The Customs Kid finally clears us and gives Ana a confirmation number then we blast out of the marina and head for the Navy Islands to find an anchorage for the evening. We bitch for a while about the shitty system Canada has for clearing boaters, when our best friends to the south have a perfectly good app they’d probably give us for free.
The ride through the islands is beautiful and peaceful until it is not. As I am maneuvering through a tight channel with strong currents there is suddenly an explosive bang and the 20,000 boat surges out of the water up and to the left then crashes back down. We have just struck a giant rock moving at 5 knots. Stella’s water goes flying. Stuff gets toppled everywhere. Mom nearly gets flung off the front of the boat where she was relaxing. Ana screams. Once I regain my footing I pull back on the throttle and let the boat coast. I test the steering, and it seems to be working so perhaps the rudder is not damaged. There is something floating in the water behind us, but we can’t tell what it is. Ana goes down below to check for water ingress. Looks like the hull is fine and not taking on any water. Stuff in the cabins is all tossed around and our water dispenser base has popped its screws and is lying on the counter. Most of the eggs have broken and there’s a pool of yolk on the counter. I get the boat back underway as Ana cleans up down below.
I am rattled.
Remember I wrote earlier how we like to keep the disasters fresh? No matter how much experience I get as a boater, and how many mistakes I make and learn from, the potential for disaster is simply always there. As I’m piloting the boat I think, how the hell did I hit that rock?? What could I have done differently? Well, I should have reduced speed when I saw the difficult turns required in the channel. Maybe I should have tried to find a different route. Maybe I should have had a spotter on the front of the boat. Maybe I was in too much of a rush. Maybe I should have calibrated my charts and GPS better. These thoughts rocket through my head and I feel sick to my stomach as I imagine the potential damage to the keel bolts and fiberglass. Fuck.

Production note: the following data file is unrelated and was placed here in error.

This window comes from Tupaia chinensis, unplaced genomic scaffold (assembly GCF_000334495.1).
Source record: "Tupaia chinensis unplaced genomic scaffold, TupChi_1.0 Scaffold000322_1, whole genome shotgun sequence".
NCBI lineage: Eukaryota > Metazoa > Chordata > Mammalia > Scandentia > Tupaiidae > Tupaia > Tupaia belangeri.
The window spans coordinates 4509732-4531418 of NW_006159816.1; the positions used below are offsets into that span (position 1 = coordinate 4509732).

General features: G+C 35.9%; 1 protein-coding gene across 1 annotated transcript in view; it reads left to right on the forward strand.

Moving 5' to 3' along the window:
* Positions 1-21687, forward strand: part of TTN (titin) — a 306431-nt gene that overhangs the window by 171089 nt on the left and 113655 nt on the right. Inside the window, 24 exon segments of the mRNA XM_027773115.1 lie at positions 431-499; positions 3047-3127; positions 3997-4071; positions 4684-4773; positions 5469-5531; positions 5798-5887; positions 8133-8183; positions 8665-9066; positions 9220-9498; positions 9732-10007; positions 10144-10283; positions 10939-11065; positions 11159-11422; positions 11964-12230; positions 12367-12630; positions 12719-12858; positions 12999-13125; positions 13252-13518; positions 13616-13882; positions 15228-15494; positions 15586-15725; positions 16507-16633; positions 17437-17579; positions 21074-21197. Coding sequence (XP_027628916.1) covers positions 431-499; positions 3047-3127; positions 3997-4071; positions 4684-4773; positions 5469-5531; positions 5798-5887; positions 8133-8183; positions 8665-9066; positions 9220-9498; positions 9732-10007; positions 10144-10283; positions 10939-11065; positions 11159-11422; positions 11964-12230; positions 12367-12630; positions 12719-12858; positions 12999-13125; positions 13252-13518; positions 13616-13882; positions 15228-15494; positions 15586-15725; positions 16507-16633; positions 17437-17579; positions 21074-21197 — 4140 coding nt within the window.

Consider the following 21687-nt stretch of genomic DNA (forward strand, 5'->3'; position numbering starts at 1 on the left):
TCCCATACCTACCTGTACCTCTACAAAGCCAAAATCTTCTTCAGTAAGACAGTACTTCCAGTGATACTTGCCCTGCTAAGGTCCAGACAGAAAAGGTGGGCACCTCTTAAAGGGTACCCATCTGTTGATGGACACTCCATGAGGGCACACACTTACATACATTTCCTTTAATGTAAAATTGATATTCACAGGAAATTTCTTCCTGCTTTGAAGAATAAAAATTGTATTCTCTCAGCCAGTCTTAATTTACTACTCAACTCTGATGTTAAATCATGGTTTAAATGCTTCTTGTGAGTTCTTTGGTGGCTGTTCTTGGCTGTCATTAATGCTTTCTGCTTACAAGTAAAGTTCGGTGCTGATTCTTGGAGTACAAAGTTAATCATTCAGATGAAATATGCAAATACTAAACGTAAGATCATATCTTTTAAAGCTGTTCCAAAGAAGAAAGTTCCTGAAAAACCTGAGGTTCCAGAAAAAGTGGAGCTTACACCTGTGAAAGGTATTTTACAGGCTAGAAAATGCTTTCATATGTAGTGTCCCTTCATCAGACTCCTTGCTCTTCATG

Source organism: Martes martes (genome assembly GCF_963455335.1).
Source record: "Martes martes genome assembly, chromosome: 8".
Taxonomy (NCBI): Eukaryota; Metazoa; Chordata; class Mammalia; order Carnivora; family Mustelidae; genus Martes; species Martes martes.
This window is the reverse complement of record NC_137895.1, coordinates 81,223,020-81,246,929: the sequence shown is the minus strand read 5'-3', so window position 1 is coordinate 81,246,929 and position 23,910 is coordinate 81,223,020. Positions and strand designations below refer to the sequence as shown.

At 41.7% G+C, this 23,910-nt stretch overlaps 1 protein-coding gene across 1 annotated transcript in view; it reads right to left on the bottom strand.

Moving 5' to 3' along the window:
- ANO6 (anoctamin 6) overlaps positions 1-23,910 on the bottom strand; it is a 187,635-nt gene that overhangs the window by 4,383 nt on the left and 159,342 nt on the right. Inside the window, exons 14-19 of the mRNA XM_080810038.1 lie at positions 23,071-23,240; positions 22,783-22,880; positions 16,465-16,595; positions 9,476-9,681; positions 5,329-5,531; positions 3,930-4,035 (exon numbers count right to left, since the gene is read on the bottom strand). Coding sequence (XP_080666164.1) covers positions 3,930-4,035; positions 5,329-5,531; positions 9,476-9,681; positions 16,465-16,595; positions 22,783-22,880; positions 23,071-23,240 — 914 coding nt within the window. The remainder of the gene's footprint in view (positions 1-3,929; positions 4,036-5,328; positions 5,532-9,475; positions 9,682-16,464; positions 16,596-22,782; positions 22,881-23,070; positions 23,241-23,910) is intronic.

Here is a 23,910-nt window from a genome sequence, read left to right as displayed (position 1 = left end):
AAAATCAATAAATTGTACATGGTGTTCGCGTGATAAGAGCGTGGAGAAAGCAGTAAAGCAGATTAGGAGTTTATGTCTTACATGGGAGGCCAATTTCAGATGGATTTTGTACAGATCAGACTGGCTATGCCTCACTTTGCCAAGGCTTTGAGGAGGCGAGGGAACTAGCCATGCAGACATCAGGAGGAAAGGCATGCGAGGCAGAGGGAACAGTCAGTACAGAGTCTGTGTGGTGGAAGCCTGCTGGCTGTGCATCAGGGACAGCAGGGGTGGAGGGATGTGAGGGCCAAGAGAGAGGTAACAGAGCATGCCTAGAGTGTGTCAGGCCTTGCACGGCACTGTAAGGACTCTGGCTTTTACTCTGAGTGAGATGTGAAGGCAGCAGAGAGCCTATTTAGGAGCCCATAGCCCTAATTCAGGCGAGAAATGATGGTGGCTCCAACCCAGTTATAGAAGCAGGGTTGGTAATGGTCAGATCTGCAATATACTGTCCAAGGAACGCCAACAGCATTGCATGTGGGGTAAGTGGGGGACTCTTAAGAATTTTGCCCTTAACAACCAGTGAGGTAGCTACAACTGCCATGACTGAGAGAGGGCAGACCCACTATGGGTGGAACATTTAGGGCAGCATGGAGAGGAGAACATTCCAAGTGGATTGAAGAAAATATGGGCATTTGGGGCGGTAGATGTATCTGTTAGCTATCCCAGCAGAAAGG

We finally get to the Navy Islands and it takes a long time to find a spot to anchor. I am indecisive, uncertain, and keep second guessing myself. Ana and I talk it through and we find a good anchorage, get the hook set in deep, turn off the boat, and finally have a chance to stop and reset. We all jump in the water for a swim, and at nearly 27 degrees it feels amazing. I do a bit of snorkeling while the ladies float on pool noodles then we assemble back at the boat and put together a delicious dinner of grilled steak, roast potatoes with basil and cilantro, tomato salad, garlic bread, and we feast. But as we are feasting we realize we’ve taken a bit too long to prepare dinner and a frenzy of ravenous and determined mosquitos are feasting on us. We close up all the canvas and the boat windows and retire to the cabin, but they’ve infiltrated the inside too and we swat endlessly as we eat.
Mom and Stella go to their cabins to do war with the mozzies while Ana and I stay up for another hour turning over every hiding place in the boat, capturing the blood filled buggers with paper towels.
It’s time to put the wraps on this day.